Act Two of Treemonisha opens in the woods with a conclave of conjurors singing “Superstition.” Joplin’s stage directions tell us, “A wasp nest is hanging on a bush.” As Simon lists his fears, the chorus agrees: “‘Tis true, ‘tis true, /We all believe ‘tis true.” When Simon sings of shaking in fear when passing a graveyard at night, the chorus responds, “We’ll run.” Supposed to possess supernatural powers to ensure good luck and counteract any evil, the conjurers appear to have little control over their lives.
As “Superstition” ends and “Treemonisha in Peril” begins, Zodzetrick and Luddud signal their approach, bringing with them the kidnapped Treemonisha. Joplin quickly tells us that the conjurors in the woods neither expected her, nor know her:
When the conjurors decide to punish Treemonisha for opposing their luck bag sales, they needn’t look far for their means--the wasp nest hanging on the bush. However, perhaps we should wonder why the conjurors selected this meeting place. If they did not know or expect Treemonisha, they could not have planned to punish her with wasps. Why had the conjurors chosen to meet beside a wasp nest when the woods surely offered safer spots?
For us today, Harry Middleton Hyatt’s Hoodoo—Conjuration—Witchcraft—Rootwork supplies possible reasons for this seemingly reckless choice. Joplin's contemporaries may have understood more than today’s opera goer or listener.
Self-Protection or Business
The conjurors may have believed the wasp nest would help them.
According to Hyatt's hoodoo informants, wasp nests have protective powers.
When the corn huskers' joyous ring dance ends, Treemonisha wants to make a head garland like those worn by her friends for the harvest celebration. Her plan to cut leaves from the tree in front of her house prompts her mother Monisha's plea:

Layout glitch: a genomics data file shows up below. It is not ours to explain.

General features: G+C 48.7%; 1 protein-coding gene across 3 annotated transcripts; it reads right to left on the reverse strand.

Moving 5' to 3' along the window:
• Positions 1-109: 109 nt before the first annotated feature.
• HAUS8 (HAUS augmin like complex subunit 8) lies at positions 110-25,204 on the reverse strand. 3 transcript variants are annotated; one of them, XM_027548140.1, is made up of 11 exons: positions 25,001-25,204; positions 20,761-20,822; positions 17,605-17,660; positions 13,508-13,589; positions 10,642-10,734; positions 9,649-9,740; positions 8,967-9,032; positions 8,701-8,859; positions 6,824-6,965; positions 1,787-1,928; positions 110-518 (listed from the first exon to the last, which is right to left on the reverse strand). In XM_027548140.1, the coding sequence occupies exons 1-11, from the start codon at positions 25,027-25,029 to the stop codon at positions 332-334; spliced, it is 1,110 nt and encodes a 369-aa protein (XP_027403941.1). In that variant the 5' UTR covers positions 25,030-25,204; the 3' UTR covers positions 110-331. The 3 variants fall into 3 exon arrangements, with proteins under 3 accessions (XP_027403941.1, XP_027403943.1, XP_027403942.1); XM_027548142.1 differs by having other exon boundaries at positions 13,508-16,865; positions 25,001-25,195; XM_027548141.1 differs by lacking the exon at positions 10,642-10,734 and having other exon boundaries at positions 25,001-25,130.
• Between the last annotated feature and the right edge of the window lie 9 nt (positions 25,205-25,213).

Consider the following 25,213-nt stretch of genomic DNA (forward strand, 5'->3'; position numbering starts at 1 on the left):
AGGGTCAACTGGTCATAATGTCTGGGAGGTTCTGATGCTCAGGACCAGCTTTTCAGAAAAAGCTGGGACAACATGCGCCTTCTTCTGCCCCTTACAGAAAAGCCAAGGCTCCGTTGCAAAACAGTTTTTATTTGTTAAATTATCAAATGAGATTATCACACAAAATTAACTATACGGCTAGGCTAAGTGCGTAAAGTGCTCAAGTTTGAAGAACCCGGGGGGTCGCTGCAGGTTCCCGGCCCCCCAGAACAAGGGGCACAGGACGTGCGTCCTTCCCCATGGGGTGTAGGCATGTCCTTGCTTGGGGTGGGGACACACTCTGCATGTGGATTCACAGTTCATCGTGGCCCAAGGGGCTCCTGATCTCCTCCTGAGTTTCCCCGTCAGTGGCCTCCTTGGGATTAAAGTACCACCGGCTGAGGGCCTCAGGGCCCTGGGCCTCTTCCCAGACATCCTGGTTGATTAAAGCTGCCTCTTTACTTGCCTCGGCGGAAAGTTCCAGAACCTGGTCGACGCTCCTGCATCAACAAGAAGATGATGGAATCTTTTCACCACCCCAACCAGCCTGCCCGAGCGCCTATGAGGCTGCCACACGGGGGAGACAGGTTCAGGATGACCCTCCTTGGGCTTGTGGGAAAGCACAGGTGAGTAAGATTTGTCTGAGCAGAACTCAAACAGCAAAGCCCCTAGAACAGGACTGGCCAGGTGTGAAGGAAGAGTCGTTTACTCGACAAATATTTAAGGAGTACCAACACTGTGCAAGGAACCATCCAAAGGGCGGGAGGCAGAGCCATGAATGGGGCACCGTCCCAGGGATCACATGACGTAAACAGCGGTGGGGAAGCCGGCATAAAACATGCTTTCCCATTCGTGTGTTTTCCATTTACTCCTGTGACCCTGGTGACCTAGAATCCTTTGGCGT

No! not a leaf from that tree take.
After Treemonisha and others ask to learn why that tree is “so dear,” Monisha responds with her aria “The Sacred Tree.”
Such trees appear in religious beliefs throughout the world, in primitive religions as well as the world’s major religions. In perhaps the earliest book devoted to the topic, The Sacred Tree, or The Tree in Religion and Myth (1897), Mrs. J. H. Philpot comments on this universal archetype:
After Treemonisha criticizes the conjuror Zodzetrick for preying on others' superstitions rather than doing honest labor and again after her friend Remus explains how her education will “break the spell of superstition in the neighborhood,” Zodzetrick threatens and attempts to intimidate:
You accuse me wrong for injury I’s not done,
In Scott Joplin's Treemonisha, after attempting to sell Monisha a bag of luck and being rejected by her husband Ned, the conjuror Zodzetrick starts to leave the stage. Ned exits the stage, and Monisha enters their cabin. In what a hoodoo-believer would see as a dangerous move, Ned and Monisha's eighteen-year-old adopted daughter Treemonisha politely confronts the "king of Goofer dust land":
Wait, sir, for a few moments stay,